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  • on 04.08.2015
  • at 03:10 PM
  • by Naomi Cohen

UN agreement reached on SDGs. Next stop: 2030 0

The United Nations agreed to new Sustainable Development Goals (SDGs) Sunday night that will replace eight Millennium Development Goals with 17 broader interconnected goals to be reached by 2030.

The new goals include attacking gender and income inequality, improving alternative energies and water management, and encouraging international cooperation led by developing countries so that “no one will be left behind,” according to the agenda published August 1. A product of over two years of consultation with civil society and other stakeholders with “particular attention to the voices of the poorest and most vulnerable,” the agenda also includes UN-gathered insights on sustainable development financing and technology facilitation. The SDGs target Africa and countries with more obstacles to development and will build on already existing bodies and national policies with regular reviews, coordination, and knowledge sharing.

Both coordinators and experts have described the new SDGs as highly ambitious, setting out in the preamble to “free the human race from the tyranny of poverty and want and to heal and secure our planet.” The agenda addresses multiple issues that emerged from critiques of the MDGs, like the interconnectedness of the SDGs and the need for a favorable social and economic climate. Some new goals are as abstract as peace and intercultural understanding; others touch on current trends like migration, sports and debt.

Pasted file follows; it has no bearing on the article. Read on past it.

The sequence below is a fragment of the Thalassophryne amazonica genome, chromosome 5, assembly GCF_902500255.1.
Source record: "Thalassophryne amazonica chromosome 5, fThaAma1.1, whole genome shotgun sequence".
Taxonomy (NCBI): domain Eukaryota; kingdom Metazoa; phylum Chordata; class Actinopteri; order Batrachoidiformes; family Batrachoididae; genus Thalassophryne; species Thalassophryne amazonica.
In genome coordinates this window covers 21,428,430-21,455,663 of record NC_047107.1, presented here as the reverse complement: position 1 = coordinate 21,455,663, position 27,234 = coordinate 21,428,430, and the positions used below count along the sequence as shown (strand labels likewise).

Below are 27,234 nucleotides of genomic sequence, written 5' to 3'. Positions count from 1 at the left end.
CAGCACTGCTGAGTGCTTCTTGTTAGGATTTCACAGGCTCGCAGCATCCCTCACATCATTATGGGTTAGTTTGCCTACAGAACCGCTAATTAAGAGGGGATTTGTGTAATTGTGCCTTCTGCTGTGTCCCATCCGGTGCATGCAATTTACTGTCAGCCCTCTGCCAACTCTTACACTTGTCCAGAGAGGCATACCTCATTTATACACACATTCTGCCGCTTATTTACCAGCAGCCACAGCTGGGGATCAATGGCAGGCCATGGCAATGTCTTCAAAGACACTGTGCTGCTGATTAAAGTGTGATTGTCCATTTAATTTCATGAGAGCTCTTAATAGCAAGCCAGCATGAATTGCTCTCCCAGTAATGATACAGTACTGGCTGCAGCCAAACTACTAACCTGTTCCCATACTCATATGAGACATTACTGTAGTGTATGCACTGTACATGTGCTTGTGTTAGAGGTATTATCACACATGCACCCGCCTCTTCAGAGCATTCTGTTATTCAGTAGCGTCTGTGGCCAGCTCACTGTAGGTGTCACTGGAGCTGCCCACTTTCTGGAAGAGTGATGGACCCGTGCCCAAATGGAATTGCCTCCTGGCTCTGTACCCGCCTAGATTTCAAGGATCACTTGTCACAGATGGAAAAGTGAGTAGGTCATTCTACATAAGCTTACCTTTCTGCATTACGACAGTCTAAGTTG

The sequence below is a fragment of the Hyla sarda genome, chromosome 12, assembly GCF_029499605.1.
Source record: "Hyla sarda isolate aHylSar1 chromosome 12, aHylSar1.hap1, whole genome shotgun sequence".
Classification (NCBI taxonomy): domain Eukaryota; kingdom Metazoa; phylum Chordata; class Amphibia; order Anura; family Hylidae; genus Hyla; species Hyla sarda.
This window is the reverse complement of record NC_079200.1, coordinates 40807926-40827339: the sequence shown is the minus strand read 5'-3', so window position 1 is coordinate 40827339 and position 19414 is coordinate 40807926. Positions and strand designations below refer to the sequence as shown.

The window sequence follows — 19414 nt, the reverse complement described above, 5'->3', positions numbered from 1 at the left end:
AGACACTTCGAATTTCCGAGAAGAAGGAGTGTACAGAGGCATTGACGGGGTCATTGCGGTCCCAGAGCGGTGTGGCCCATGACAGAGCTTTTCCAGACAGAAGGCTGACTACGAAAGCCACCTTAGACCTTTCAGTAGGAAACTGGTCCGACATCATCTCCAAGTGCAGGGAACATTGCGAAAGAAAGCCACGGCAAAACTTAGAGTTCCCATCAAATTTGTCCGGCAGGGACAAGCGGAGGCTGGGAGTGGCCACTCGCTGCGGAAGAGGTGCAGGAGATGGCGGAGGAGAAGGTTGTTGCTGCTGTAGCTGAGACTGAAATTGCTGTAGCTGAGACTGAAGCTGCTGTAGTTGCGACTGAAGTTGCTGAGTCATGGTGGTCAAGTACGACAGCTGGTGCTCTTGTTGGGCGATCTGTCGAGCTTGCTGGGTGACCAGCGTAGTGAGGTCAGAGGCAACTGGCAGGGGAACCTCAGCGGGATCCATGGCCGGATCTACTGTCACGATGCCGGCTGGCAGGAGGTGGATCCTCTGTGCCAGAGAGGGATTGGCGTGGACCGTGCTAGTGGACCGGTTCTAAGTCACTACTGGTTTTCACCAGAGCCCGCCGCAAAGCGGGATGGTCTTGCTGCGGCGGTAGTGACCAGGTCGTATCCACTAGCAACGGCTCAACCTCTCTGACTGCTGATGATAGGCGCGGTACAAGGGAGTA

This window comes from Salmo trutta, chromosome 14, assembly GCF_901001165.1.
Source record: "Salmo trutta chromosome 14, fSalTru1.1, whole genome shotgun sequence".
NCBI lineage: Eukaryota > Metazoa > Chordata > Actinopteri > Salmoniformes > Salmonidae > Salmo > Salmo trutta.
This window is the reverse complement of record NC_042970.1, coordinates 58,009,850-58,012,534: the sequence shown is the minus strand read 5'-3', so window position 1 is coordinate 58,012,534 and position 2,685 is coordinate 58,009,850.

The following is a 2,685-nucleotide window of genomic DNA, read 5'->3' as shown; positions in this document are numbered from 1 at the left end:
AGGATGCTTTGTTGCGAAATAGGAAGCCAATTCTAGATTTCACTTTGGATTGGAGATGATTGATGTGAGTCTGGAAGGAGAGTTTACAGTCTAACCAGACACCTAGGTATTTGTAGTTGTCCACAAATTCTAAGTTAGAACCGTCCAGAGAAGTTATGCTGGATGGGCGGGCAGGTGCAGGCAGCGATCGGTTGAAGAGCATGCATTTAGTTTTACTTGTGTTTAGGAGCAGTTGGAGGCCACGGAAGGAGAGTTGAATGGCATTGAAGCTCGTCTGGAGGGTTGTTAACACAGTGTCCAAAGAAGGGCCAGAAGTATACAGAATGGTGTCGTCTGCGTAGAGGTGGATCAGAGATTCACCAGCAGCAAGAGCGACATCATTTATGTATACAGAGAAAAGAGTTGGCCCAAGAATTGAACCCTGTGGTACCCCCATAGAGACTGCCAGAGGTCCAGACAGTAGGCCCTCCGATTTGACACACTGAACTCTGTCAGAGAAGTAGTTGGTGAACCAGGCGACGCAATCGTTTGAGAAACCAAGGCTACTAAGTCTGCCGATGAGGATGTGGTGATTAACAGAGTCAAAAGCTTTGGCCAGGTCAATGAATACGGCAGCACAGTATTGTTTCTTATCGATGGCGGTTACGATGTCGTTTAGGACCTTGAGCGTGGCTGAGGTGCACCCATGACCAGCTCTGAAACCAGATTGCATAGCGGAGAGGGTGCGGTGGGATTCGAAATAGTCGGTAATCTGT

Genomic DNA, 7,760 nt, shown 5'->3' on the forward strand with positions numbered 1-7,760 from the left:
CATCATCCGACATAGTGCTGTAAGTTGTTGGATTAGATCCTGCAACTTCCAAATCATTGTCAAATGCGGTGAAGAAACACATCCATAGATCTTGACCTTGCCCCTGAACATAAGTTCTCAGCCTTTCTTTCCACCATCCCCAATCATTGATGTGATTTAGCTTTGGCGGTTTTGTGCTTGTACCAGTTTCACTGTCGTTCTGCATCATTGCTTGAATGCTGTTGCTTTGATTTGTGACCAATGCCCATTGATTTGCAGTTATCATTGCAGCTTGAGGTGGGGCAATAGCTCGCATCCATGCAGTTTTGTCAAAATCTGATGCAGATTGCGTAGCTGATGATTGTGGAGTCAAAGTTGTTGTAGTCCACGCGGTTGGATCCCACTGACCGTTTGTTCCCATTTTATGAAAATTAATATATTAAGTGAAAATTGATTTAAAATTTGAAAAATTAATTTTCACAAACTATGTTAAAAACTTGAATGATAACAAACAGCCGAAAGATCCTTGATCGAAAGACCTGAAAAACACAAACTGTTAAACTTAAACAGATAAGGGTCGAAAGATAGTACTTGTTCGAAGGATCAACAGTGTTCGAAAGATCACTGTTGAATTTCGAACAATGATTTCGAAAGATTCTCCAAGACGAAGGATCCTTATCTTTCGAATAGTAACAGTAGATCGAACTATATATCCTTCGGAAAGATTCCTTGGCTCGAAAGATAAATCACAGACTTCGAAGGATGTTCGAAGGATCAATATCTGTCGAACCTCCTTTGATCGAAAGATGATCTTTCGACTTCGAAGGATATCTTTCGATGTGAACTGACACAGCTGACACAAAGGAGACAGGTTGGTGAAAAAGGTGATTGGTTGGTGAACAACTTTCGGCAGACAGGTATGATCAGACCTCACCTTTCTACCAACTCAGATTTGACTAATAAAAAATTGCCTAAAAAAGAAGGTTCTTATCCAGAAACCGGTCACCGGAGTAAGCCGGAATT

Skeptics have voiced that the new SDGs are a tall order that will require the complex task of coordinating between a diverse set of actors, identifying all stakeholders and trade-offs, and accounting for unreliable data and governance. Last month in Addis Ababa, 100 Member States agreed to contribute 0.7 percent of gross national income to fund the goals, which experts say is expected to cost $3.3 to 4.5 trillion annually. To help cover the costs, the UN is for the first time soliciting contribution from the private sector and investors. The General Assembly will launch the post-2015 development agenda next month at a Summit in New York.

by Naomi Cohen

Photo Credit: Flickr/Number 10

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